Ryan Isaac: Con Air.

Reese Harper: Cons are, it’s a pain. It takes time. You have to match staff. This thing has to be outsourced and you can’t just outsource it to a 401K provider because you all know how that will work when you just hire a TPA to do your 401K and they’re like, “Yeah, we’ll help you think through this.”

Ryan Isaac: Spoiler alert. They don’t do the planning for you. They’re great people and wonderful companies but that’s not their job.

Reese Harper: They are filing your tax return. Kind of like a lot of you are probably frustrated with your CPA some days because you’re like-

Ryan Isaac: He should be doing all my planning.

Reese Harper: … they should be doing all the planning. It’s like-

Ryan Isaac: No.

Reese Harper: … they’re doing your filing of all your returns. That’s a real hard thing to do, too.

Ryan Isaac: Yeah.

Reese Harper: You’re not, in some cases you’re paying for planning, in some cases you’re not. If you’re paying 1500 bucks a year to file your tax returns, chances are you’re not going to get any tax planning for that. You’re just going to get filing my return.

Ryan Isaac: Yeah. It’s a job you pay for.

Reese Harper: When it comes to this qualified plan stuff, someone needs to be paid for planning and thinking through it.

Ryan Isaac: For thinking, yeah. Paid to think.

Reese Harper: Because you probably won’t, the industry evolves too fast for you to figure it out and this is probably one of the number one reasons why financial advisors will still have jobs for the next 30 years because it’s just getting more complicated by the day.

Ryan Isaac: Oh yeah.

Reese Harper: Actuarial science is getting more complicated by the day and the government keeps regulating the retirement plan industry more and more by the day. But the person who does this well, okay, the person who really does a good job in this area will have a higher net worth than the person that just says, “You know what? Passing on it. I’m just going to do liquid assets and real estate.”

Ryan Isaac: Just call it good.

Reese Harper: Just gonna call it good.

Ryan Isaac: Okay, all right. Those are pros and cons-

Reese Harper: Those are the first two.

Ryan Isaac: Those are the first two. The third one-

Reese Harper: What’s the third item?

Ryan Isaac: Number three is practice and private businesses. This is how much of your net worth is sitting in your practice or other privately held businesses that you- [crosstalk 00:26:00]

Reese Harper: What’s the up side of this?

Ryan Isaac: The up side of being overly concentrated in this, I would say there’s caveats here, if you did it well. If you were a good entrepreneur and a good business person and you made good decisions-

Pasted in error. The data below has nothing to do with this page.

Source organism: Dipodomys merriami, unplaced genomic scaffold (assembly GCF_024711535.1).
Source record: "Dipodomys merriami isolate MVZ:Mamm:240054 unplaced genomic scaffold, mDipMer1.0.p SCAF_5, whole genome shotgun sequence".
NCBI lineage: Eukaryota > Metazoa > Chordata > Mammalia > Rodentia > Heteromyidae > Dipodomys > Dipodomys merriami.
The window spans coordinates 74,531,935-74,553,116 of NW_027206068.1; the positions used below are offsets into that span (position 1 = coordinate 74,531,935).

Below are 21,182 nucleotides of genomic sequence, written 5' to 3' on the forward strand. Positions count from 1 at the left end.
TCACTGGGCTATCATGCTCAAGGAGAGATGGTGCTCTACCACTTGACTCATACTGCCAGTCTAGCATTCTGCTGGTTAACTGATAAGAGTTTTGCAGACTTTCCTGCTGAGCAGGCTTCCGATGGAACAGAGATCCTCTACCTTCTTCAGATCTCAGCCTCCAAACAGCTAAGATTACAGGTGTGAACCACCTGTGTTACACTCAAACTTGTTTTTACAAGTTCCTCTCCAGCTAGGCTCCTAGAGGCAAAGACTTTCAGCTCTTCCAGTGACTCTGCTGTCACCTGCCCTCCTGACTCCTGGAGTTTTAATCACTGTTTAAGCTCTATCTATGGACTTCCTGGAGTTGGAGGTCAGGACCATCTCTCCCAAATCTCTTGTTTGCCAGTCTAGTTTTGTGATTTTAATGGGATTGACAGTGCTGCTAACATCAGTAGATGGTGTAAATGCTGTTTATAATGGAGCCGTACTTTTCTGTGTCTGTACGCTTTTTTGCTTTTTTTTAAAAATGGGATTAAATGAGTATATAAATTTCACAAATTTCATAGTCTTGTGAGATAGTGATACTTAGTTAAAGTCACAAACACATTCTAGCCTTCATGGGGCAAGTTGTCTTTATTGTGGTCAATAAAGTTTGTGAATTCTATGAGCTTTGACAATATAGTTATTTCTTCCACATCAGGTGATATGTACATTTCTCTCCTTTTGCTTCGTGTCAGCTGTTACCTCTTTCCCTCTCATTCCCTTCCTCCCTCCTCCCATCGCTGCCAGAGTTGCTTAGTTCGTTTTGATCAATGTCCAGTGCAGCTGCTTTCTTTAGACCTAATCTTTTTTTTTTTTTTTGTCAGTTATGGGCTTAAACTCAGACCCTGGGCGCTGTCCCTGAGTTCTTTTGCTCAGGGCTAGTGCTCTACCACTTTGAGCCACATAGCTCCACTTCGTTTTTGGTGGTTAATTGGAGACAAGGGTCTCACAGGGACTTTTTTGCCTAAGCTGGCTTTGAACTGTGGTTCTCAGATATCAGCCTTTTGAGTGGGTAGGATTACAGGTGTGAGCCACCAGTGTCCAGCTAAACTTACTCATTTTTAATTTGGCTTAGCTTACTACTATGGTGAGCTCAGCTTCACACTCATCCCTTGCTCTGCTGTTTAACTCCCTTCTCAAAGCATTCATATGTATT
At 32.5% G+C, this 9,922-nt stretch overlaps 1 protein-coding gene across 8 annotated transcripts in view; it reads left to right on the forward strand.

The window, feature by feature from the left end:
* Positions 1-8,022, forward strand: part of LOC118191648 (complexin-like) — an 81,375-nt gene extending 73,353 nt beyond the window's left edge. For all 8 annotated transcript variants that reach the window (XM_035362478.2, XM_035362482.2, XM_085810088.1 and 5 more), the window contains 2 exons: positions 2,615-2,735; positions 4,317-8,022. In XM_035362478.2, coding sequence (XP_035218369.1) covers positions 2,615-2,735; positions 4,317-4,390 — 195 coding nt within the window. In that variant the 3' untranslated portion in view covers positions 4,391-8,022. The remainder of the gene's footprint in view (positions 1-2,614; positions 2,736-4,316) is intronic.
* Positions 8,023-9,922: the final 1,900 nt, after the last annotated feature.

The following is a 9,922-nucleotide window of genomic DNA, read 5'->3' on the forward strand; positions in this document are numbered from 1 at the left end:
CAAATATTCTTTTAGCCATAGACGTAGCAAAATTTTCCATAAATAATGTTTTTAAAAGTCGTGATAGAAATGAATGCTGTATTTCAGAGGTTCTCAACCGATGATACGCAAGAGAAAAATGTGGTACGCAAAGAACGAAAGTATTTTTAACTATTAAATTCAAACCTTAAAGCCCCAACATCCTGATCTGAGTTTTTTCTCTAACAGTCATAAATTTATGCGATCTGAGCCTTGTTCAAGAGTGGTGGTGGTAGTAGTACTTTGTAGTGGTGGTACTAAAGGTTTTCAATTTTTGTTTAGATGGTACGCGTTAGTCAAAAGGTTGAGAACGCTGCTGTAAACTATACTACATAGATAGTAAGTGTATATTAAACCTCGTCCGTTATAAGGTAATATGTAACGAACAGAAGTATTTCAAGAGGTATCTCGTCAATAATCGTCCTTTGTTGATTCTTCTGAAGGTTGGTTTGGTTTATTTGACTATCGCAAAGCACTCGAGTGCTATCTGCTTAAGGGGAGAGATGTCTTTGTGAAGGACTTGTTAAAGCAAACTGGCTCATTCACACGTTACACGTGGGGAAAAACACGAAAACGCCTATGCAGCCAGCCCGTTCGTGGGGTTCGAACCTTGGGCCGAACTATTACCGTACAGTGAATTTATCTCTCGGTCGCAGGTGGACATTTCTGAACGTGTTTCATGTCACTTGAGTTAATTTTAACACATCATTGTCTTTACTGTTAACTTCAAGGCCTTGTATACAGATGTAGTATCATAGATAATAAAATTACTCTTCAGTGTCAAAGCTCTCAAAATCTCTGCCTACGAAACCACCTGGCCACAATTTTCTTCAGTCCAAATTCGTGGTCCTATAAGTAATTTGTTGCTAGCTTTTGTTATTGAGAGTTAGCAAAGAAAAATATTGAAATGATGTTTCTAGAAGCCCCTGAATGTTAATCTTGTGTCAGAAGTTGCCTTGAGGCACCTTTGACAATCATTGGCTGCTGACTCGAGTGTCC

Reese Harper: How do we objectively define this? It’s pretty easy in my mind. You go, okay, you made 250,000 in a year and you’ve got 30 years to work, okay? 250,000 a year times 30 years is 7 and a half million dollars I think.

Ryan Isaac: Okay. Let’s say that’s true.

Reese Harper: You made 7 and a half million. Of total earnings. 1 person at the end of their career let’s say has a net worth of, I’m totally spit balling here because this is really, this is where-

Ryan Isaac: This is where you’re going to get comments like, “Did you know how bad your math was? That’s not even possible.”

Reese Harper: No, my math won’t be bad-

Ryan Isaac: Okay.

Reese Harper: … but this is going to be like, it varies so much by the person-

Ryan Isaac: Yeah okay.

Reese Harper: … that there isn’t a great standard here. Some of you are getting, some of you with 7 and a half million of earnings-

Ryan Isaac: Lifetime earnings.

Reese Harper: … are going to have a 2 million dollar net worth or 1 and a half million dollar net worth and some people are going to have-

Ryan Isaac: It depends family size and the city you chose to live in and spending habits.

Reese Harper: Number of times you’re embezzled or divorced, just so many variables but let’s say the 7.5 million dollars of lifetime earnings that someone has. 250,000 a year, 30 years. The person that goes all liquid assets might only have let’s say a 2 million dollar net worth.

Ryan Isaac: Okay.

Reese Harper: The person that went retirement plans and liquid assets, let’s say has a 4 million dollar net worth or 3 and a half. It’s like, boom. Big difference. They succeeded. Both of these people have succeeded in terms of what’s possible for their choice, for the things that they did. Then someone that does, let’s say someone that went all practice-

Ryan Isaac: Meaning they lived on the minimum that they could take from their practice and put all of the net profits back into growing-

Reese Harper: Yeah, growing into, growing the practice. In that scenario, you better have a net worth that’s bigger than 4, okay?

Ryan Isaac: Yeah. It should probably, I mean, is it fair to say it should probably be bigger than your lifetime earnings?

Reese Harper: It should be as good or-

Ryan Isaac: As your lifetime earnings?

Reese Harper: … as your lifetime earnings or better.

Ryan Isaac: Because the risk is so much higher in a private business, the return has to be bigger.

Reese Harper: Yeah.

Ryan Isaac: If you did it well, you got a bigger return than other types of investing.

Reese Harper: Yes.

Ryan Isaac: That’d be fair.

Reese Harper: Now, most people will do some hybrid of all of these things but we’re just talking in extremes. [crosstalk 00:28:37]